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Les suretes sur des aeronefs en droit canadien, la Convention relative aux garanties internationales portant sur des materiels d’equipement mobiles et son Protocole aeronautique

Frederique Sabourin

Abstract On April 1, 2013, the Convention and the Protocol entered into force in Canada in Alberta, British Columbia, Manitoba, Nova Scotia, Nunavut, Ontario, Quebec, Saskatchewan, Newfoundland and Labrador and the Northwest Territories. On October 1, 2014, these instruments have become applicable to Prince Edward Island and Yukon. They are applicabled across Canada since July 1st, 2016, following a new declaration of Canada, this time concerning New Brunswick.

In many ways, the fact that Canada has become party to the Convention and the Protocol did not alter the provincial, territorial or federal law that already existed. In other respects, the entry into force of these instruments in Canada has required legislative changes. The Convention and Protocol have thus been implemented federally and in all provinces and territories, because of the constitutional division of powers and the need to implement international treaties to which Canada is a party.

At the moment of Canada's ratification, Alternative A of Article XI of the Protocol was declared applicable. The federal implementation act that was adopted has been modified before its entry into force to give the force of law in particular to this article and to repeal the amendments made to various federal statutes to that effect, that would have become redundant. Therefore Canada qualifies for favorable financial conditions under Appendix II of the Sector Understanding on Export Credits for Civil Aircraft (ASU).

F. Sabourin (*)

Ministere de la Justice du Quebec, Quebec, QC, Canada e-mail: This email address is being protected from spam bots, you need Javascript enabled to view it

© Springer International Publishing AG 2017 59

S. Kozuka (ed.), Implementing the Cape Town Convention and the Domestic Laws on Secured Transactions, Ius Comparatum - Global Studies in Comparative Law 22, DOI 10.1007/978-3-319-46470-1_3

Canada has not made the declaration that would have allowed him to exclude the application of the Convention for internal operations. The Convention and the Protocol has thus enabled the creation of a single registry for securities in aircraft objects covered by the Convention and the Protocol, which was not the case before.Resume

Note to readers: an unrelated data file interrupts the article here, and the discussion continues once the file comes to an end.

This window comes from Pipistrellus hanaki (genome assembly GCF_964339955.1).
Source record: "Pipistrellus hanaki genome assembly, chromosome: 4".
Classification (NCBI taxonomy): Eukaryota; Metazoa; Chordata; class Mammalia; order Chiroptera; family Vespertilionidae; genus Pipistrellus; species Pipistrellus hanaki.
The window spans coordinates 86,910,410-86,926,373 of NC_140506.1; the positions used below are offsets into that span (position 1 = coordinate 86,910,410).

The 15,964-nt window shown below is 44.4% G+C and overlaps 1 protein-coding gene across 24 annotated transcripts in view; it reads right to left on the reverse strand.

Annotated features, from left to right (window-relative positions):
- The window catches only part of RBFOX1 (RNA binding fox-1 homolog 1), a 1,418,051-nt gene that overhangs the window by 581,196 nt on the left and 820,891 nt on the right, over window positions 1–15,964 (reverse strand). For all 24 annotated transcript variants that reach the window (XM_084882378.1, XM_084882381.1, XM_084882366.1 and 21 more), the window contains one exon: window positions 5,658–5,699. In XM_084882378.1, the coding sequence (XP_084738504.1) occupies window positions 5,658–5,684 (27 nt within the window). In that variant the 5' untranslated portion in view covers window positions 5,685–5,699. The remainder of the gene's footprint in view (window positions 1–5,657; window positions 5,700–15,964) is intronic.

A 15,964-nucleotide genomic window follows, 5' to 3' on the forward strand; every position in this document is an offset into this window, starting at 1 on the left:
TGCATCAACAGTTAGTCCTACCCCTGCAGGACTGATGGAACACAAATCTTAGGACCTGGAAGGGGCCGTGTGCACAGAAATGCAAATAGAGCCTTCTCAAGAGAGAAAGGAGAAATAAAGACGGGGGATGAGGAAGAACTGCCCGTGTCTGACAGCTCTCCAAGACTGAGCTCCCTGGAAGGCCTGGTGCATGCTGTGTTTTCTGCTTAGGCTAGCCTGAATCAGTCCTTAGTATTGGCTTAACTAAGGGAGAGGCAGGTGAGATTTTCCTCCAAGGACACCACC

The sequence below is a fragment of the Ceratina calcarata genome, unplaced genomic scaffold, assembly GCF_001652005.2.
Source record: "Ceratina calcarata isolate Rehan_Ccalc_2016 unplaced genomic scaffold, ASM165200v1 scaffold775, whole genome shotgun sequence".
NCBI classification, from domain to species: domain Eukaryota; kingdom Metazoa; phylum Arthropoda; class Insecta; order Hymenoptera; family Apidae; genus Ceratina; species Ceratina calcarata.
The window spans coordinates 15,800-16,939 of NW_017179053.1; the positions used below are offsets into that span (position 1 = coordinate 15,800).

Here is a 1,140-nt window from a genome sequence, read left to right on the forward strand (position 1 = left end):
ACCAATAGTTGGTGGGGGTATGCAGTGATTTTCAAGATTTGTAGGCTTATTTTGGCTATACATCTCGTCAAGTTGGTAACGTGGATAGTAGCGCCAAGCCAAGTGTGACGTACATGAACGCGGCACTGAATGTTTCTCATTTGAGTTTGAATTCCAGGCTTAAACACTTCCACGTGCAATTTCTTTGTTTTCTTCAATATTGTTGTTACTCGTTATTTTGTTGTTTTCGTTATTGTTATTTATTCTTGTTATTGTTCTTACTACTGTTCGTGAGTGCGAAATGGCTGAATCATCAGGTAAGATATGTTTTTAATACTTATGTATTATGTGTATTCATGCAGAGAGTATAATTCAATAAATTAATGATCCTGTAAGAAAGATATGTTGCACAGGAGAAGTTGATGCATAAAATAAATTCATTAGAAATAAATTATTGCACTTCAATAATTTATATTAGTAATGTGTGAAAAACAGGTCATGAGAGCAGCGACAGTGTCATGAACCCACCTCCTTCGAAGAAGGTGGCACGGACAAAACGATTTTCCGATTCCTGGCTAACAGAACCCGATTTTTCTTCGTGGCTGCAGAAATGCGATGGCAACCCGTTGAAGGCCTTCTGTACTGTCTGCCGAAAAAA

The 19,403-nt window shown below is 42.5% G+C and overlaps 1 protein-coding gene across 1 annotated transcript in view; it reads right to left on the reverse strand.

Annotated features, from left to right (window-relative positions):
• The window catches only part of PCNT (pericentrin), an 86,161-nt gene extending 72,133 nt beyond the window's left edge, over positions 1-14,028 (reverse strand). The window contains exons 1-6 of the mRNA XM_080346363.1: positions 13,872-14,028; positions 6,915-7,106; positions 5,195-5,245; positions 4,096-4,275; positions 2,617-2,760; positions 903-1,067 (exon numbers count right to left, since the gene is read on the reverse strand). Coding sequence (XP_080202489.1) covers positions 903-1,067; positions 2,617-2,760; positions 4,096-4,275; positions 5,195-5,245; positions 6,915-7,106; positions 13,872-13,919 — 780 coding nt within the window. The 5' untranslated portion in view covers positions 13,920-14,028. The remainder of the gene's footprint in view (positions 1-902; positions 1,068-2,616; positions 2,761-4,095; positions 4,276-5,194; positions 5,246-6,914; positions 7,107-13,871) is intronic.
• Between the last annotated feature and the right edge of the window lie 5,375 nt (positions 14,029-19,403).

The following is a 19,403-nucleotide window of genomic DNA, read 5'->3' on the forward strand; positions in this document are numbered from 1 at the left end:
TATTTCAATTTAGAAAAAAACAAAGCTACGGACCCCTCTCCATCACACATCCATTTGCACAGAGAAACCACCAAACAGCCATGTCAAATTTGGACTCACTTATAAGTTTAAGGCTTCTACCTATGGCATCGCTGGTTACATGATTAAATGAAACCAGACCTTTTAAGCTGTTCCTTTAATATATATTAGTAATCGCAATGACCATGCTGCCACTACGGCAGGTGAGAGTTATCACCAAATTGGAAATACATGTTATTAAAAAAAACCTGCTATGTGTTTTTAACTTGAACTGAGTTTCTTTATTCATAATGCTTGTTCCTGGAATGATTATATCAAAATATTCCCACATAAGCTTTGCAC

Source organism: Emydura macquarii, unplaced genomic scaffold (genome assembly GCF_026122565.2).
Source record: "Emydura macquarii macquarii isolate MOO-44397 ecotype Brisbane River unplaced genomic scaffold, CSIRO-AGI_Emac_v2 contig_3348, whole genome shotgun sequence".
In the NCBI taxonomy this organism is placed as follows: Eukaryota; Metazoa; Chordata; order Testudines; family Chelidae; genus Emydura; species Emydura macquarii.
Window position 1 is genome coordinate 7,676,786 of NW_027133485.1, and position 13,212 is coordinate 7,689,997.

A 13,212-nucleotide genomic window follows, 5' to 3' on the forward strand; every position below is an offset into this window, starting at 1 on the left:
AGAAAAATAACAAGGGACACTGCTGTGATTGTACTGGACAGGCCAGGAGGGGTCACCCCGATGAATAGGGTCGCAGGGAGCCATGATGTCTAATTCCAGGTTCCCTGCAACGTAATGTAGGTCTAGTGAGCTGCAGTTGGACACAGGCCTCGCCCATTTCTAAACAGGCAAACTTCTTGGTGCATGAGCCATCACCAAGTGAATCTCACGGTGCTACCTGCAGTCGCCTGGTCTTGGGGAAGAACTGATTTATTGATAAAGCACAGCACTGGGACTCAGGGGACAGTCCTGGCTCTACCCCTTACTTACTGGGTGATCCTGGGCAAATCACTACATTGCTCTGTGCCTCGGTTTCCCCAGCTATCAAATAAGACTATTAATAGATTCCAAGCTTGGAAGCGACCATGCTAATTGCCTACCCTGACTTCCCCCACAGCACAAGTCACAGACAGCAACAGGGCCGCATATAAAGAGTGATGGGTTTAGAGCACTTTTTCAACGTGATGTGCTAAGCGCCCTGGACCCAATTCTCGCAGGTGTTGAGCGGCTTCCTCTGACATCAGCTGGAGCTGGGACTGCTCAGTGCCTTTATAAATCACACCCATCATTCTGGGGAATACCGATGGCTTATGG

Le 1er avril 2013, la Convention et le Protocole sont entres en vigueur au Canada en Alberta, en Colombie-Britannique, au Manitoba, en Nouvelle-Ecosse, au Nunavut, en Ontario, au Quebec, en Saskatchewan, a Terre-Neuve-et-Labrador et aux Territoires du Nord-Ouest. Le 1er octobre 2014, ces instruments sont devenus applicables a l’lle-du-Prince-Edouard et au Yukon. Ils s’appliquent dans tout le Canada depuis le 1er juillet 2016, a la suite d’une nouvelle declaration du Canada concernant cette fois le Nouveau-Brunswick.

A plusieurs egards, le fait pour le Canada de devenir partie a la Convention et au Protocole n’a pas modifie le droit federal, provincial ou territorial existant. A d’autres egards, l’entree en vigueur de ces instruments au Canada a necessite des modifications legislatives. La Convention et le Protocole ont donc fait l’objet de lois de mise en oeuvre au federal et dans toutes les provinces et territoires, a cause de la repartition constitutionnelle des pouvoirs et de la necessite de mettre en oeuvre les traites internationaux auxquels le Canada est partie.

Au moment de sa ratification, le Canada a declare applicable la Variante A de Particle XI du Protocole. La loi federale de mise en oeuvre qui avait anterieurement ete adoptee a ete modifiee avant son entree en vigueur pour donner force de loi notamment a cet article et pour abroger les modifications introduites dans differen- tes lois federales a cet effet et qui auraient alors fait double emploi. Le Canada beneficie donc de conditions financieres favorables en application de l’Appendice II de l’Accord sectoriel sur les Credits a l’Exportation d’Aeronefs Civils (ASU).

Le Canada n’a pas fait la declaration qui lui aurait permis d’exclure de l’application de la Convention les operations internes. La Convention et le Protocole ont donc per- mis la creation d’un registre unique pour les garanties sur les biens aeronautiques couverts par la Convention et le Protocole, ce qui n’etait pas le cas jusqu’alors.

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